The 5 numbers about your Ebike you need to know

The 5 numbers about your Ebike you need to know

An electric bike is quite a technical piece of kit. Do you ever look at the specification of an ebike and wonder what some of the numbers actually mean?  Paul our expert runs you through a simple breakdown of what the key numbers on an electric bike are.


Let’s start with the easiest one, speed. We all know this number which is a measure of how fast we are riding our bikes, driving in a car or even walking. Speed is a measure of distance travelled in a given amount of time. Miles per Hour, kilometres per hour or metres per second for example.

Electric bikes usually have an option to display either a metric (kph) or imperial (mph) speed. We set all of our ebike’s up as miles per hour but if you want it to display metric we can easily change it for you. Just ask.

A common question we get asked is how fast can an electric bike go? Well the answer is simple. As fast as you can make it. In the UK, law only permits pedal-assisted electric bikes (throttles are technically illegal) to assist you up to 15.5mph (25kmh). Beyond this speed you are under your own steam but there is no limit other than you and the road conditions.

Paul says: When comparing ebikes, don’t worry about top speed. All electric bikes will stop assisting you at the same speed regardless of the type of bike.


This is both the one of the most common number customers want to know and the hardest number to work out for them because there are so many uncontrollable variables that will affect it. How far can an electric bike take you? An electric bike can be ridden as far as you want, it’s a normal bike unassisted, but what customers actually want to know is how far can it assist you for in miles or kilometres before the battery runs out?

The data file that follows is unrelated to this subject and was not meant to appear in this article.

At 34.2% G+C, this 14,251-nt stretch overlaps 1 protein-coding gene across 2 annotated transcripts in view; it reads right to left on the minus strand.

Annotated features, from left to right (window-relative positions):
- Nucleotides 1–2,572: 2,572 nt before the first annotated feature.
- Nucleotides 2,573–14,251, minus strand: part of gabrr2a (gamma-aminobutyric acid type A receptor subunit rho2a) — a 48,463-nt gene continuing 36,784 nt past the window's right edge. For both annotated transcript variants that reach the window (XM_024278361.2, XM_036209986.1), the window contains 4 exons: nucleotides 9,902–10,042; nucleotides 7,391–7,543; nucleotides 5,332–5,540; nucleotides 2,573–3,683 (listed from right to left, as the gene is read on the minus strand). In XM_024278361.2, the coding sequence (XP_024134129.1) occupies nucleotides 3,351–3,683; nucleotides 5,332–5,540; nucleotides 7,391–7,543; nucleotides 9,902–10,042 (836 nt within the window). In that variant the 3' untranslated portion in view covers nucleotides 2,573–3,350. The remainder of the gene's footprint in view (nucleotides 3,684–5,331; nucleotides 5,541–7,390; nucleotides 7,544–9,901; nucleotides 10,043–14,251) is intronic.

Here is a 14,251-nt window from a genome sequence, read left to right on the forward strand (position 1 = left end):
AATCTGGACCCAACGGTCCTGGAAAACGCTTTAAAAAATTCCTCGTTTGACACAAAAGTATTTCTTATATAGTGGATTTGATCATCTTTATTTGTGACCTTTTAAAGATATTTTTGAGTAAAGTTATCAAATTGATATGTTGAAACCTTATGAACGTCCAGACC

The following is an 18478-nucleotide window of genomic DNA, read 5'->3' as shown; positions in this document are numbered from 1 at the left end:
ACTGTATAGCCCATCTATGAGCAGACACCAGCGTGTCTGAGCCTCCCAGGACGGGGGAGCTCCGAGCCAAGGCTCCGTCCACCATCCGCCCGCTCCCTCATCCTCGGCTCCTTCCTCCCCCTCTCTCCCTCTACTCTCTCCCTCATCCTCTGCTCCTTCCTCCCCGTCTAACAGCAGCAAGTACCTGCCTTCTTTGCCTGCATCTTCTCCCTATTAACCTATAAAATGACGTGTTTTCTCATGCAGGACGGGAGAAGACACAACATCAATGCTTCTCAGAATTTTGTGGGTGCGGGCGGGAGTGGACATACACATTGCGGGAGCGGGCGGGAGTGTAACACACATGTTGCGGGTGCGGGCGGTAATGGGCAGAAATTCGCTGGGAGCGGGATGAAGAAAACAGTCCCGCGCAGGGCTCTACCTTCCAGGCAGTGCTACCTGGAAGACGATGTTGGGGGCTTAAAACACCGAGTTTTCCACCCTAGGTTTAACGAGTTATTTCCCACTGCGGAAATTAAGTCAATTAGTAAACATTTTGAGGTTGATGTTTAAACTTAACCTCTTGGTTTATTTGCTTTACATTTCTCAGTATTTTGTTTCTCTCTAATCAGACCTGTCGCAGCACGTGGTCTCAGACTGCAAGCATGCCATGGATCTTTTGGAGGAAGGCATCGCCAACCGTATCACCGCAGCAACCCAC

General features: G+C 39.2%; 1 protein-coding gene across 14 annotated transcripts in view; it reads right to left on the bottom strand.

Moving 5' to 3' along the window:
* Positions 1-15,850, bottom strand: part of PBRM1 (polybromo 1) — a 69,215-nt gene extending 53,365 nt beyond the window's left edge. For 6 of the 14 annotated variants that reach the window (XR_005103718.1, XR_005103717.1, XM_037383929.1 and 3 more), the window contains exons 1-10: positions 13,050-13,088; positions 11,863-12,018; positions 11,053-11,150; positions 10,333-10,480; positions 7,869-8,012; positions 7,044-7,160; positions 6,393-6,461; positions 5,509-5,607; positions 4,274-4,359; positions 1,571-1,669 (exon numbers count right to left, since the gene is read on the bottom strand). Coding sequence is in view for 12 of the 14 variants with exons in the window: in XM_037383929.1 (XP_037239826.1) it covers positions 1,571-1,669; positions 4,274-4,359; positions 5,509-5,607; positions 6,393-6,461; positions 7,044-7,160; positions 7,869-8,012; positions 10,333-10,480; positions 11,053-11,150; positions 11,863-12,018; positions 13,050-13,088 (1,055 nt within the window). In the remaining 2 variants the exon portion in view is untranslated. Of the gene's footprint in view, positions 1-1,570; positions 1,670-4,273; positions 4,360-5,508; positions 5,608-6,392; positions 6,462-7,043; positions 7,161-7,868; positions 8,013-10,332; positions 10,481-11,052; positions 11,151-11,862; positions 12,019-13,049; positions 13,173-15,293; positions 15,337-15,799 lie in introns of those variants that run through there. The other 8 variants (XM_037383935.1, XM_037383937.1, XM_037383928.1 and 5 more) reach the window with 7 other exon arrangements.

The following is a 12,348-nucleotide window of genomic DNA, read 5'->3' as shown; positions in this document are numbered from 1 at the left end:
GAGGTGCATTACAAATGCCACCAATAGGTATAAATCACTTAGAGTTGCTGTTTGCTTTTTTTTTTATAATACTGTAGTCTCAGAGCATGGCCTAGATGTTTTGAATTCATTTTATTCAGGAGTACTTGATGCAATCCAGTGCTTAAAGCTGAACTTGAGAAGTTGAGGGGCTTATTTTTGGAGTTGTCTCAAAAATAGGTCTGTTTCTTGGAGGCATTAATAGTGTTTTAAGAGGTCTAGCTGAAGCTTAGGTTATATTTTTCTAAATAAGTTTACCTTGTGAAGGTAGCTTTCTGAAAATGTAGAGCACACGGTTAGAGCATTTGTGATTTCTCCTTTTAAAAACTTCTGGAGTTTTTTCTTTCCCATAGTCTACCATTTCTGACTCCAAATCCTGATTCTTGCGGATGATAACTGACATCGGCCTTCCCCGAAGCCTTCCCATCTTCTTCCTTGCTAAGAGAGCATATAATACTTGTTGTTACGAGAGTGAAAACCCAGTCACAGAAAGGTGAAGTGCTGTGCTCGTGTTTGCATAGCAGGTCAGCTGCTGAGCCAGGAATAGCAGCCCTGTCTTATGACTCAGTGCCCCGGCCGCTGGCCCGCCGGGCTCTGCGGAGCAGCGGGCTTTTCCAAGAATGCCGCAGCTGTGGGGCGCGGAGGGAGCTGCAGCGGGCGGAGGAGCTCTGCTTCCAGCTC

Factors that affect electric bike range:

  • Battery capacity
  • Ebike mode
  • Temperature
  • Tyre Pressure
  • Tyre Tread
  • Ground surface
  • Weight of rider
  • Wind
  • Terrain

Let’s quickly take them in turn and explain how each affects the range of an ebike.

Battery Capacity
Your battery is simply a fuel tank and has no bearing on the bike’s performance other than supplying fuel like a fuel tank in a car does. The bigger it is, the farther it will take you but, like a car, if you don’t use it efficiently it will drain more quickly.

Ebike Mode
Electric bikes have different levels of assistance. More assistance requires more power which means more of your battery life. If you regularly ride in higher modes your battery will drain more quickly and your range will be reduced.

This is simple Li-Ion battery chemistry. Electric bike batteries don’t perform as well in the cold so you will get more range on warm sunny day than a cold winter one.

Tyre Pressure
We know cars will burn more fuel if the tyres are not pumped up correctly and the same applies to electric bikes. Keep tyres at optimum pressure to eek a bit more range out of your battery.

Tyre Tread
If you run a knobbly tyre on the road the motor has to work harder, because of the additional rolling resistance, than if you had a slick tyre. If the motor works harder your battery is drained a little more quickly which will compromise your ebike’s range.

Ground surface
If you have ever ridden offroad on a non-electric bike you’ll know first hand how much harder it is. Your electric bike motor feels no different. Range will always be shorter for offroad adventures.

Weight of rider
If you tow a caravan in a car, the car burns more fuel because of the extra weight the engine has to move. Ebike motors have to move the bike and the rider and therefore will have to work a bit harder for heavier riders which takes more power and battery.

Riding into a headwind is harder than not having too. You could do the extra work yourself or let your ebike take some of the strain for you. That’s the point! If you do, you will draw more power from the battery as the motor works harder, and as we have learned, this will compromise a bit of your range.

How hilly your ride is, is a massive factor in how much range your battery can give you. Your range will always be better on less lumpy rides.

As you can see, answering the range question is difficult so most manufacturers and retailers will tend to give you a range between two distances which can be used as a comparison between bikes rather than an absolute figure. We all know the car fuel consumption figures are not attainable for everyday driving conditions, but we can derive which car that has better fuel consumption by comparison. It’s the same here.

Bosch have range calculator which can help work range out too but again it is not absolute and only a guide.